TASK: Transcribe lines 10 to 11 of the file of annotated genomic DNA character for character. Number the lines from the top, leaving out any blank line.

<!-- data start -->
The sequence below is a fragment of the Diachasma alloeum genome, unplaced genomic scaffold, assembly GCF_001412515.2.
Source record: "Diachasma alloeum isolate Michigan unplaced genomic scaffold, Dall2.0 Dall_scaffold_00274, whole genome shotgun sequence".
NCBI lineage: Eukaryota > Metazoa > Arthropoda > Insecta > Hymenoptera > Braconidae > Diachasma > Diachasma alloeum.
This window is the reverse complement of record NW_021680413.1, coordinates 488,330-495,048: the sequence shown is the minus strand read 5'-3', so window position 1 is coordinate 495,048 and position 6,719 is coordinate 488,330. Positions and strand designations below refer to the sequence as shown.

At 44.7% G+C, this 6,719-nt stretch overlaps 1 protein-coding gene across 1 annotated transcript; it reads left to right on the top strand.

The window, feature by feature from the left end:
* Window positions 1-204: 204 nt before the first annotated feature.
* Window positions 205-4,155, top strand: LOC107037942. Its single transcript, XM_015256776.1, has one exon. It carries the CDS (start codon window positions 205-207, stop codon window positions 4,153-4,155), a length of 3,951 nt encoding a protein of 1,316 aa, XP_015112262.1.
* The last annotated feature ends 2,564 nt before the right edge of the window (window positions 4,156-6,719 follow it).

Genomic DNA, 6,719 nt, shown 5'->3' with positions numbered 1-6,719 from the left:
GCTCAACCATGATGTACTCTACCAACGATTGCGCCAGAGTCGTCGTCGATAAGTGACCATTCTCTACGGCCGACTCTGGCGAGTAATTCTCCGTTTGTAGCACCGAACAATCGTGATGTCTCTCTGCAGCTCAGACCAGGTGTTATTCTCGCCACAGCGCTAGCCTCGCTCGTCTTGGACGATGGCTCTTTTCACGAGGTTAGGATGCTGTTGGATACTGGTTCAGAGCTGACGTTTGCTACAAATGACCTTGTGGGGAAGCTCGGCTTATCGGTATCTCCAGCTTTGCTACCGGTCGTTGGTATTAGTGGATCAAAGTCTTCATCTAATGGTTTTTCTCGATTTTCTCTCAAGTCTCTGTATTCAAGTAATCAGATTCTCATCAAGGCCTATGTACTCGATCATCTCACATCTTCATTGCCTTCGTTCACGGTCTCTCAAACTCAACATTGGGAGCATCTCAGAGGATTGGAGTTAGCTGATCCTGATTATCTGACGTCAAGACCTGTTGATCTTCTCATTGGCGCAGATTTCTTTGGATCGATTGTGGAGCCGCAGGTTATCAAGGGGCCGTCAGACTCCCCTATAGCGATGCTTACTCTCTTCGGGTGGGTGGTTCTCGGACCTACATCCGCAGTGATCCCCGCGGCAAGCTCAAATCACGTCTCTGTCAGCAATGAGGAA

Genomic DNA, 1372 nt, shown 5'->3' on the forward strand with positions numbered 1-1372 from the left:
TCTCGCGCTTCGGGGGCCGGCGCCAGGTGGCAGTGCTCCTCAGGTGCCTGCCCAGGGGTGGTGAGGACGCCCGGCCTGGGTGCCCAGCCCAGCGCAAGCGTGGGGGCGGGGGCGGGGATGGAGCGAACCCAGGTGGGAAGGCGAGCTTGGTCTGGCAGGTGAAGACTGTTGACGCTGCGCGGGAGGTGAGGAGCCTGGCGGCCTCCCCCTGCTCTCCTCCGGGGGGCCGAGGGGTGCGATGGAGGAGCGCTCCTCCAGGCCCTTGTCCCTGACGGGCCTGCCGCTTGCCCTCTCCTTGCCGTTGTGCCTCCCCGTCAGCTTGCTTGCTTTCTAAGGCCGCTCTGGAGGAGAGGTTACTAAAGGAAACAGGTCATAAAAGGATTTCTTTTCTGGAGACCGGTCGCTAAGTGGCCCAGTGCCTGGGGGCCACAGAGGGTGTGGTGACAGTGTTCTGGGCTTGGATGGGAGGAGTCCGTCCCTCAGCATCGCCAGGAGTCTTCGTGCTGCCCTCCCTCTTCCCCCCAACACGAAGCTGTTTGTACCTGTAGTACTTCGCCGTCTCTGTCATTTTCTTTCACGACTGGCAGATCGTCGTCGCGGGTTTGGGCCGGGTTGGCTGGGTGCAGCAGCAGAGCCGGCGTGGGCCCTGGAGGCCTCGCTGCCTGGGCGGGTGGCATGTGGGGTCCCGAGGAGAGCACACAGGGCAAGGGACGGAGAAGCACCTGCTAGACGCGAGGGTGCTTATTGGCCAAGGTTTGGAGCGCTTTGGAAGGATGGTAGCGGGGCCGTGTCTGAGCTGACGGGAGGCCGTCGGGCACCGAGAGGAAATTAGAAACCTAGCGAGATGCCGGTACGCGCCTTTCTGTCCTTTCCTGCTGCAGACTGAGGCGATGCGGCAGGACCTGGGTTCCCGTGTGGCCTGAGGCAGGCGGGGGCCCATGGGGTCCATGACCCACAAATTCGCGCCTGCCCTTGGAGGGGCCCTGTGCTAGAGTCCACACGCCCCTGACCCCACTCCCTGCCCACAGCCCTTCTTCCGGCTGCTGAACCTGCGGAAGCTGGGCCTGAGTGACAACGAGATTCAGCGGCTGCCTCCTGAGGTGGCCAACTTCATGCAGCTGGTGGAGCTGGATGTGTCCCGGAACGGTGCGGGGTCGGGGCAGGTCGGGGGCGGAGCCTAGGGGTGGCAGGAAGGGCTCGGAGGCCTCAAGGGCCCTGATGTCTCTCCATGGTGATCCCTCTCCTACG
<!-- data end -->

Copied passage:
Genomic DNA, 6,719 nt, shown 5'->3' with positions numbered 1-6,719 from the left:
GCTCAACCATGATGTACTCTACCAACGATTGCGCCAGAGTCGTCGTCGATAAGTGACCATTCTCTACGGCCGACTCTGGCGAGTAATTCTCCGTTTGTAGCACCGAACAATCGTGATGTCTCTCTGCAGCTCAGACCAGGTGTTATTCTCGCCACAGCGCTAGCCTCGCTCGTCTTGGACGATGGCTCTTTTCACGAGGTTAGGATGCTGTTGGATACTGGTTCAGAGCTGACGTTTGCTACAAATGACCTTGTGGGGAAGCTCGGCTTATCGGTATCTCCAGCTTTGCTACCGGTCGTTGGTATTAGTGGATCAAAGTCTTCATCTAATGGTTTTTCTCGATTTTCTCTCAAGTCTCTGTATTCAAGTAATCAGATTCTCATCAAGGCCTATGTACTCGATCATCTCACATCTTCATTGCCTTCGTTCACGGTCTCTCAAACTCAACATTGGGAGCATCTCAGAGGATTGGAGTTAGCTGATCCTGATTATCTGACGTCAAGACCTGTTGATCTTCTCATTGGCGCAGATTTCTTTGGATCGATTGTGGAGCCGCAGGTTATCAAGGGGCCGTCAGACTCCCCTATAGCGATGCTTACTCTCTTCGGGTGGGTGGTTCTCGGACCTACATCCGCAGTGATCCCCGCGGCAAGCTCAAATCACGTCTCTGTCAGCAATGAGGAA